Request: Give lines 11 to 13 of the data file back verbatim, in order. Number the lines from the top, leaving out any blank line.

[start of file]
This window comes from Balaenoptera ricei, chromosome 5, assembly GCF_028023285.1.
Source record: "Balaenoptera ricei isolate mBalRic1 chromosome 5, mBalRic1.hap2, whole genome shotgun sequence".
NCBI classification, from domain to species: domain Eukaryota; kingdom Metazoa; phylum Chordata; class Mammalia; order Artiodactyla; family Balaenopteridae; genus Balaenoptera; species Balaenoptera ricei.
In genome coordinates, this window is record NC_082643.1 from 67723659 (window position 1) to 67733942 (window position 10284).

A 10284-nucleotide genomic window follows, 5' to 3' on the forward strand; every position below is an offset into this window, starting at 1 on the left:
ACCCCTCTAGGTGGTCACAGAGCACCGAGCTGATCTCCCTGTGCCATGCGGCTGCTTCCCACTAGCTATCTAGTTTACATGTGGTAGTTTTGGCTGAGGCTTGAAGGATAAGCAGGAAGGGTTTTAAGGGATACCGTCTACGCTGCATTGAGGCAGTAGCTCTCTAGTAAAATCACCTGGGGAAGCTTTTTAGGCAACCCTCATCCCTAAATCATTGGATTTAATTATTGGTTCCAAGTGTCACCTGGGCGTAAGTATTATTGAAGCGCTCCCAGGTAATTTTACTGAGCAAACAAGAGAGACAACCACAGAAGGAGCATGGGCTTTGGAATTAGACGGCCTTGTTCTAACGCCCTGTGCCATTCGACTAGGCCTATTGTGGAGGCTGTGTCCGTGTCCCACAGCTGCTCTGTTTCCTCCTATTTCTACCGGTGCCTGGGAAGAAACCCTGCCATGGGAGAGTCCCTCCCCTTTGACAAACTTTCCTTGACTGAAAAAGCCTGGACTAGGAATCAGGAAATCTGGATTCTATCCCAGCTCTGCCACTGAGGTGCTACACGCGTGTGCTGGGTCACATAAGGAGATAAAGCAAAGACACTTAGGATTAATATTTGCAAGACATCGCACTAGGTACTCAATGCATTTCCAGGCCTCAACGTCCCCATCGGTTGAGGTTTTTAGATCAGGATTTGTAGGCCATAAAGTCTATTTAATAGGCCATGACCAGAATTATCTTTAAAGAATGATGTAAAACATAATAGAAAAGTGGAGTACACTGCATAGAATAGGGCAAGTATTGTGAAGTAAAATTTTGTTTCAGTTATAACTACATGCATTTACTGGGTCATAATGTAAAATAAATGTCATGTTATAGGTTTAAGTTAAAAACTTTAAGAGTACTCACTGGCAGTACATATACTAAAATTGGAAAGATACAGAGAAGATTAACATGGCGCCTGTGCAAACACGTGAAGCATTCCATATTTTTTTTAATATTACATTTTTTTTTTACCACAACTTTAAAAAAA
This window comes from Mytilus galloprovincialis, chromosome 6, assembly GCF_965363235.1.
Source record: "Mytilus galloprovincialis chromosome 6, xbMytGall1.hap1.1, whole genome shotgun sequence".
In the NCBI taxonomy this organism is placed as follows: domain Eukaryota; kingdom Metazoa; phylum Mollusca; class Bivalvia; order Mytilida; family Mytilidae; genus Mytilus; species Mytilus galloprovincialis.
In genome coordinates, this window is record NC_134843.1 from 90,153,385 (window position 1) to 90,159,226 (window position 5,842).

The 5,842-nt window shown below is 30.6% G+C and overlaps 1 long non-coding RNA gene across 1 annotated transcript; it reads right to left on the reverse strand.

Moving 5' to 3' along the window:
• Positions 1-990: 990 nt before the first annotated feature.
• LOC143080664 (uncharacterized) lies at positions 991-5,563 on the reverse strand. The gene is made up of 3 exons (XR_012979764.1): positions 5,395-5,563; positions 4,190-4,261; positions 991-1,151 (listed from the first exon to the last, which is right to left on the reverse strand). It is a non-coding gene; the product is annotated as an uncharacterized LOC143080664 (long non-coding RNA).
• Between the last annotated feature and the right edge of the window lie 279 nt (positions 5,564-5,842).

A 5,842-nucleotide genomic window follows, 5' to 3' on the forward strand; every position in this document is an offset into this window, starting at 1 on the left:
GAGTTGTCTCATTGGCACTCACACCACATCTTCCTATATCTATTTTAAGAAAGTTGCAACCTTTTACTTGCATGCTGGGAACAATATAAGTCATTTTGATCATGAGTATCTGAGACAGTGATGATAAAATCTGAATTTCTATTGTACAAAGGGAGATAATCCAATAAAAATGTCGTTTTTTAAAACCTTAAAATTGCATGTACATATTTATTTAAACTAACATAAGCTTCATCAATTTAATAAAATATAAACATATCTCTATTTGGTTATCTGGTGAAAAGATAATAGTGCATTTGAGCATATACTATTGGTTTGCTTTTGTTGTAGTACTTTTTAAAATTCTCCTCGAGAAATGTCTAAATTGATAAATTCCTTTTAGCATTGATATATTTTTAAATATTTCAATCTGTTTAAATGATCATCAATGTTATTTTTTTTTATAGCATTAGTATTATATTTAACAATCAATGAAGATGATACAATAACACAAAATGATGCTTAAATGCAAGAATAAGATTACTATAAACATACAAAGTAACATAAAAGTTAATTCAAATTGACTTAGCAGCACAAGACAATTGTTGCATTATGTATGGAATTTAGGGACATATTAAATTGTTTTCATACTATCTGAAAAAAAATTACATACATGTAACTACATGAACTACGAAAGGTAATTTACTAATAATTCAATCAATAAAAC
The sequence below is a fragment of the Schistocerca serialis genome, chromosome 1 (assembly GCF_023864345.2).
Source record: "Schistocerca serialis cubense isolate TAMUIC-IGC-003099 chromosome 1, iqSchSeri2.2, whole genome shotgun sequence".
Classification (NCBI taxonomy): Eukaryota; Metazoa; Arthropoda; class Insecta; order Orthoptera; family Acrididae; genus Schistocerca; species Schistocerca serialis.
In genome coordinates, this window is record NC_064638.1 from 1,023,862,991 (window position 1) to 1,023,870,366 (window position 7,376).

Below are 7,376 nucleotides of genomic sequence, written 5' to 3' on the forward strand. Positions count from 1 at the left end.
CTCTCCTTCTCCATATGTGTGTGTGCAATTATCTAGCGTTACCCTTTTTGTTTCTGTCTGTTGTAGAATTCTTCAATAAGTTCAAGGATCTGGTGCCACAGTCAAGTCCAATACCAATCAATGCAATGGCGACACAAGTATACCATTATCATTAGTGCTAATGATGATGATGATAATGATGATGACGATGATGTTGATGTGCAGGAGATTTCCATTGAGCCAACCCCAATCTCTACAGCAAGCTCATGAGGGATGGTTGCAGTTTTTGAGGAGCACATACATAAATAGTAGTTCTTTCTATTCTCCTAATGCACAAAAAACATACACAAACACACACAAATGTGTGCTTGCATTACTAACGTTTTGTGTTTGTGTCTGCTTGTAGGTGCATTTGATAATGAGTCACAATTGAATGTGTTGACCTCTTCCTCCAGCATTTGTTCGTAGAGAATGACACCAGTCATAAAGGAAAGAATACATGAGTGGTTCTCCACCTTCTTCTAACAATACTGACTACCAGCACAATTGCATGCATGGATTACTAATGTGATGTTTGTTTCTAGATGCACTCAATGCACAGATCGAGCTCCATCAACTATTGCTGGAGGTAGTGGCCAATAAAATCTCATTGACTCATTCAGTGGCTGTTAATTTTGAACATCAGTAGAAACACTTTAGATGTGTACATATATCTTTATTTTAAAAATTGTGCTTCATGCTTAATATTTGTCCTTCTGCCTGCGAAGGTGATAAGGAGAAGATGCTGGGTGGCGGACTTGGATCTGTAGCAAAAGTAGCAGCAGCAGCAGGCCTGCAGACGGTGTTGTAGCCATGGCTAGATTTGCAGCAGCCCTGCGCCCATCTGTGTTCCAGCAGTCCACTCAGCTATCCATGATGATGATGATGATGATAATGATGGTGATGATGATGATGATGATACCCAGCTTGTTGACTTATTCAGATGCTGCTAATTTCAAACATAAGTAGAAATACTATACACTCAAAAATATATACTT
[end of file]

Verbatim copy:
The 5,842-nt window shown below is 30.6% G+C and overlaps 1 long non-coding RNA gene across 1 annotated transcript; it reads right to left on the reverse strand.

Moving 5' to 3' along the window:
• Positions 1-990: 990 nt before the first annotated feature.